I have heard that Harvard University is losing donors because of its perceived lacklaster response to the Hamas attacks, and its refusal to condemn the hate-filled actions of some of its students.
Likewise, the CEO's of some companies have asked to be given a list of those students who have supported the hateful statements and demonstrations, so that they can be sure not to hire any of them.
I make no apology for my own strong support of Israel, but a few things come to mind:
- Colleges and universities should not be expected to take a stand on political issues. Their job is education, and they would do well to pay more attention to doing that well, and less to yapping about things that are none of their business.
- It is the right—nay, the duty—of an individual, a company, or a foundation to make sure that the values of the organizations they support align sufficiently with their own. That's why we stopped supporting our own alma mater long ago.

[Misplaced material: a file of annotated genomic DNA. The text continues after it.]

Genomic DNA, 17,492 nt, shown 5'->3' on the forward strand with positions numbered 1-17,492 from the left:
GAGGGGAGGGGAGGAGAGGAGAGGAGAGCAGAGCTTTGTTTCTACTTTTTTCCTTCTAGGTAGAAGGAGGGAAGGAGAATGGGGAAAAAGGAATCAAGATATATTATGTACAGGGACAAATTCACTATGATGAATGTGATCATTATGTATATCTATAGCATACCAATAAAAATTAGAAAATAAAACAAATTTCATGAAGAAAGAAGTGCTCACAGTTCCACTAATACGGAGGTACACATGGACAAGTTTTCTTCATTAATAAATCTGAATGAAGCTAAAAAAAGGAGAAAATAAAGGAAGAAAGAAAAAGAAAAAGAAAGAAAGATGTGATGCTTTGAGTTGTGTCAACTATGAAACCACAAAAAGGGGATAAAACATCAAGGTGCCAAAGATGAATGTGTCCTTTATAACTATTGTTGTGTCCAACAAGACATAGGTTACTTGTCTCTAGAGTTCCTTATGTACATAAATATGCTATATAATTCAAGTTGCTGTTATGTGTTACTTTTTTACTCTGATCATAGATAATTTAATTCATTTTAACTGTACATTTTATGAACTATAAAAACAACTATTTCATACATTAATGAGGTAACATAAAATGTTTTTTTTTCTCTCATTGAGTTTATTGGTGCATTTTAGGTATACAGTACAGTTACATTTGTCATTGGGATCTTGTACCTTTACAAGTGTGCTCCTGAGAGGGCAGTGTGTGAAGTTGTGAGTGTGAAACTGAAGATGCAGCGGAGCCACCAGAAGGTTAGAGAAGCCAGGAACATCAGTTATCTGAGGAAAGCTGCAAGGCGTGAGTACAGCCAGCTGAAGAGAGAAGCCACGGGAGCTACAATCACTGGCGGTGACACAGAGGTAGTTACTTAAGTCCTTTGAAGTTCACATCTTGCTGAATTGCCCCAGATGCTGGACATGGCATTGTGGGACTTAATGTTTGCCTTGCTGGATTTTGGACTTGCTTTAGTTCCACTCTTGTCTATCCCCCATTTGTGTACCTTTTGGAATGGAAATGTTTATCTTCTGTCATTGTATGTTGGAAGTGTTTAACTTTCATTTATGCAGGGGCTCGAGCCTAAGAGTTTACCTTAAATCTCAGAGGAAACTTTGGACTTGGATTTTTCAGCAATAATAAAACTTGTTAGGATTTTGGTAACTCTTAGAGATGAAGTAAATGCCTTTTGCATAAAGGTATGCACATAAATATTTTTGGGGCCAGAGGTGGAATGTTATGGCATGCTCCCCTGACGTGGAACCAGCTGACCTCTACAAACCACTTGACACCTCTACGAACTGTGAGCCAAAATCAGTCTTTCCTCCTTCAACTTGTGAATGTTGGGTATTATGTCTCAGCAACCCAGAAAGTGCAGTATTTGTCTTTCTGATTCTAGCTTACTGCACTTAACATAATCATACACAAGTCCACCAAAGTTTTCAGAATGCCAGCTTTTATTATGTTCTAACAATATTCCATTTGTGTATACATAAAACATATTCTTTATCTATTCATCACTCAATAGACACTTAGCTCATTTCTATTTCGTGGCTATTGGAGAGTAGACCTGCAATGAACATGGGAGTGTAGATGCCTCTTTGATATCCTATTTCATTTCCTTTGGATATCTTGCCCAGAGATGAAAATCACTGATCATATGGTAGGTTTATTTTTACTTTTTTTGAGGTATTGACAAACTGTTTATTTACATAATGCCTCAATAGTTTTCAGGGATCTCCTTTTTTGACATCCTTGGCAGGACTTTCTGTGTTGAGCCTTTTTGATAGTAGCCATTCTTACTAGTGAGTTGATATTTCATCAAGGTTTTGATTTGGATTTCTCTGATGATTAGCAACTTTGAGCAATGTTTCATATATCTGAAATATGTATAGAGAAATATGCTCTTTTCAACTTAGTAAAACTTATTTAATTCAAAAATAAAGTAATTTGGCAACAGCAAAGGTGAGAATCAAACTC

- I believe some students, not only at Harvard but all over the country, are willfully doing evil things, though most of those involved in the demonstrations are probably just guilty of unthinking peer-dependency. Like it or not, however, college students are renowned for doing stupid things. I know; I was in college in the early 70's. The leadership ranks of many, maybe most, modern organizations are filled with executives who did very stupid, even evil, things in college. Hence my suspicions that the wish to blacklist certain students might be a tad hypocritical.
- Despite what I said above about colleges not getting involved in politics, I believe that the the opinions and actions of some of Harvard's students were so egregious that Harvard should have officially, strongly condemned the ideas while still supporting the rights of the students to hold wrong views and to make them public.
- I've said it before, and I'll keep saying it:
If we don't believe in freedom of speech and the right of peaceable assembly for those whose ideas we hate, we don't believe in them at all.